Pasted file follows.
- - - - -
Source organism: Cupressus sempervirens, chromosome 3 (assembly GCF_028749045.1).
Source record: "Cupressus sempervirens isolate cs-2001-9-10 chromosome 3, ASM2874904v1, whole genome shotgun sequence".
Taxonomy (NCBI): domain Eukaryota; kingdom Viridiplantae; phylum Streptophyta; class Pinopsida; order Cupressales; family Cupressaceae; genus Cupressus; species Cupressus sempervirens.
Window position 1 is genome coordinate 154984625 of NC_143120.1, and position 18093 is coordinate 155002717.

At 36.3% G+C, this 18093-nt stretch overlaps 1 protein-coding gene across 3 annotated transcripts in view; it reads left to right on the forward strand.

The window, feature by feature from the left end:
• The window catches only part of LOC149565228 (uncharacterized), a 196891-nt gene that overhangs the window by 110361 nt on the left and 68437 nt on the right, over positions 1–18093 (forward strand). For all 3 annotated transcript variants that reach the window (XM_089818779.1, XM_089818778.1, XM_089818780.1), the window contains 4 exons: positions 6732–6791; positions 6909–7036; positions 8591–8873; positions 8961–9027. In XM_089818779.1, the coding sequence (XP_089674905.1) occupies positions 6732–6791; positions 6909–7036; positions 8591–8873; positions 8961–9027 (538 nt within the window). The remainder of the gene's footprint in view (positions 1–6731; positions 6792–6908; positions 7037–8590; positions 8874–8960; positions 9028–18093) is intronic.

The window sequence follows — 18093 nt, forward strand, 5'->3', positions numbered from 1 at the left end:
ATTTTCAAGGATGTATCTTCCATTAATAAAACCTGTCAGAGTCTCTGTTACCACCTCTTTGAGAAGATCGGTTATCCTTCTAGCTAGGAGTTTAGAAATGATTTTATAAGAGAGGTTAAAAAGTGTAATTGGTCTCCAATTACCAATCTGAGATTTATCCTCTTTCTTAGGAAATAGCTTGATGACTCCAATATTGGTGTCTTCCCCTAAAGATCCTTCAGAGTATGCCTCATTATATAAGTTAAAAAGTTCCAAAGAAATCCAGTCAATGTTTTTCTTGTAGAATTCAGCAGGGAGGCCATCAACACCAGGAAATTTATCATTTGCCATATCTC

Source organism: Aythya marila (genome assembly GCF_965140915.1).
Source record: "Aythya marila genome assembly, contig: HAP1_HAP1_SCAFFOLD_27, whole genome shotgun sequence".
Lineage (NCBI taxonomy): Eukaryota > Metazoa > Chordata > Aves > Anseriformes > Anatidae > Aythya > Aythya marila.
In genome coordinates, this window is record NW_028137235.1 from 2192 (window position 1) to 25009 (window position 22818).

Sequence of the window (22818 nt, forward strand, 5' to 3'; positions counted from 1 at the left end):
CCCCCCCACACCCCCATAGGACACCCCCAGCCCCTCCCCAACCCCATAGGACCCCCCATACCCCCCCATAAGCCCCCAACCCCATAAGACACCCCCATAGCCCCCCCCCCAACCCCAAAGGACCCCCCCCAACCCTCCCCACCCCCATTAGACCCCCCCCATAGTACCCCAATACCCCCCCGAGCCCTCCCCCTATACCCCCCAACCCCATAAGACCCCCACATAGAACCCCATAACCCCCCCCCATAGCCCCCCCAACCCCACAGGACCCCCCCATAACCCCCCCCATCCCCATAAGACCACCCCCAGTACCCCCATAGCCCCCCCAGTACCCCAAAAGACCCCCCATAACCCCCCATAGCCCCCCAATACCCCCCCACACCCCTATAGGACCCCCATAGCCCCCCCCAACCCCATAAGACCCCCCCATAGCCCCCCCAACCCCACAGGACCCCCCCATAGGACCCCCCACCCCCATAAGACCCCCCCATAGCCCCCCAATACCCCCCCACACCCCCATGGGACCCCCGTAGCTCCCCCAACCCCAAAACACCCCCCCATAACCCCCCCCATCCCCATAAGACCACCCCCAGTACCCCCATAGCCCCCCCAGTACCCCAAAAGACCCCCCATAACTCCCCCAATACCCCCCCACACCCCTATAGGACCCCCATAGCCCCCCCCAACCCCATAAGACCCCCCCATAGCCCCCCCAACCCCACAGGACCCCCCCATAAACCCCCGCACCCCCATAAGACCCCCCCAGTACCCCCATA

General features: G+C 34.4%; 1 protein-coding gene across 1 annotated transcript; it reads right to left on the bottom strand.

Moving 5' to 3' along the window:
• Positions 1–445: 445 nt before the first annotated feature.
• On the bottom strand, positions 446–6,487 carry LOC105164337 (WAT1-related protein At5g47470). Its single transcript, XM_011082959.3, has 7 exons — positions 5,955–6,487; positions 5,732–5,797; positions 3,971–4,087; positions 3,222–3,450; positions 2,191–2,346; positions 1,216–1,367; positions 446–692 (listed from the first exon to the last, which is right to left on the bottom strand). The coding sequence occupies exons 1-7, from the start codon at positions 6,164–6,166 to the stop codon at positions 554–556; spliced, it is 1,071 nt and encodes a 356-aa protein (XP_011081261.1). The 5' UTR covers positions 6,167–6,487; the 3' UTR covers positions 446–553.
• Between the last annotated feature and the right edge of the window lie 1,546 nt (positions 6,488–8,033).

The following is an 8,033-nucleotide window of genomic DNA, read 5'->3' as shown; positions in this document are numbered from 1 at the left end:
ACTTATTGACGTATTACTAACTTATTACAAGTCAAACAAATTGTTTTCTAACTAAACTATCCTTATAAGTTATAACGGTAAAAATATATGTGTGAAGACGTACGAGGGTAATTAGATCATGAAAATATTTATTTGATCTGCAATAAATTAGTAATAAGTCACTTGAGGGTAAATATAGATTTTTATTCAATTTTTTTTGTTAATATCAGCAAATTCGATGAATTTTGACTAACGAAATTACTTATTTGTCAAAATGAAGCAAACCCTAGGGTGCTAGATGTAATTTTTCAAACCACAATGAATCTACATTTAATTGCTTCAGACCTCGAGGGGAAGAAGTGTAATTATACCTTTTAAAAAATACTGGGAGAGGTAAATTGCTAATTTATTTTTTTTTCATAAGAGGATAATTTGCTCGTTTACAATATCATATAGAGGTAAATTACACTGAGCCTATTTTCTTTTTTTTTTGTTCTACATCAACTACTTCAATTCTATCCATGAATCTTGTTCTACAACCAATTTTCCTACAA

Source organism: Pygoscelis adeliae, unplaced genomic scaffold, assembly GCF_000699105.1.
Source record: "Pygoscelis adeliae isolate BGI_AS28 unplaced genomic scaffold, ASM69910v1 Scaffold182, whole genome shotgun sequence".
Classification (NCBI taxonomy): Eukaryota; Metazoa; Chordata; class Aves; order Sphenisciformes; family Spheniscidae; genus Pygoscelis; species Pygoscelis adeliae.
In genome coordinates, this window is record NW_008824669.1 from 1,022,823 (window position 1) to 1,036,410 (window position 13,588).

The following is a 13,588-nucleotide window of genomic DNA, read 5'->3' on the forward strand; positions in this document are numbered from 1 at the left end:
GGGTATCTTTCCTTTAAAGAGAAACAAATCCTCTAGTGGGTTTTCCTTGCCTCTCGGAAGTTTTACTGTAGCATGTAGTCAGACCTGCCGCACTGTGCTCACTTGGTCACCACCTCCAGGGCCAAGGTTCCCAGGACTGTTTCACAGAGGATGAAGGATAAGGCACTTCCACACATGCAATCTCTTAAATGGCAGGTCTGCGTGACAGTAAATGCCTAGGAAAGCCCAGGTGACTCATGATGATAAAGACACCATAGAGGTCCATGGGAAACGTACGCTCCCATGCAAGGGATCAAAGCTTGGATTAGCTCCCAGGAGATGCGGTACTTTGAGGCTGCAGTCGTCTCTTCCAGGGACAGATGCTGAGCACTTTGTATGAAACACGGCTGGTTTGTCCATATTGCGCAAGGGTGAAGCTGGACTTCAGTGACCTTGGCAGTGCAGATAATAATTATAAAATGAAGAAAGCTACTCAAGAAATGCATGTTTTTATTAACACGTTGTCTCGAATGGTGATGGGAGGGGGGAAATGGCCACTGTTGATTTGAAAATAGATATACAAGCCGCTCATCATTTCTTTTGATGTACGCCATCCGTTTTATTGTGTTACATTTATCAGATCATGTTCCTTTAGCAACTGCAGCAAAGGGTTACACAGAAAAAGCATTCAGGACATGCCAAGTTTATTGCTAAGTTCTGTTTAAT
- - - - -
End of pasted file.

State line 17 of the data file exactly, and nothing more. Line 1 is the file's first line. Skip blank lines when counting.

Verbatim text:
Moving 5' to 3' along the window: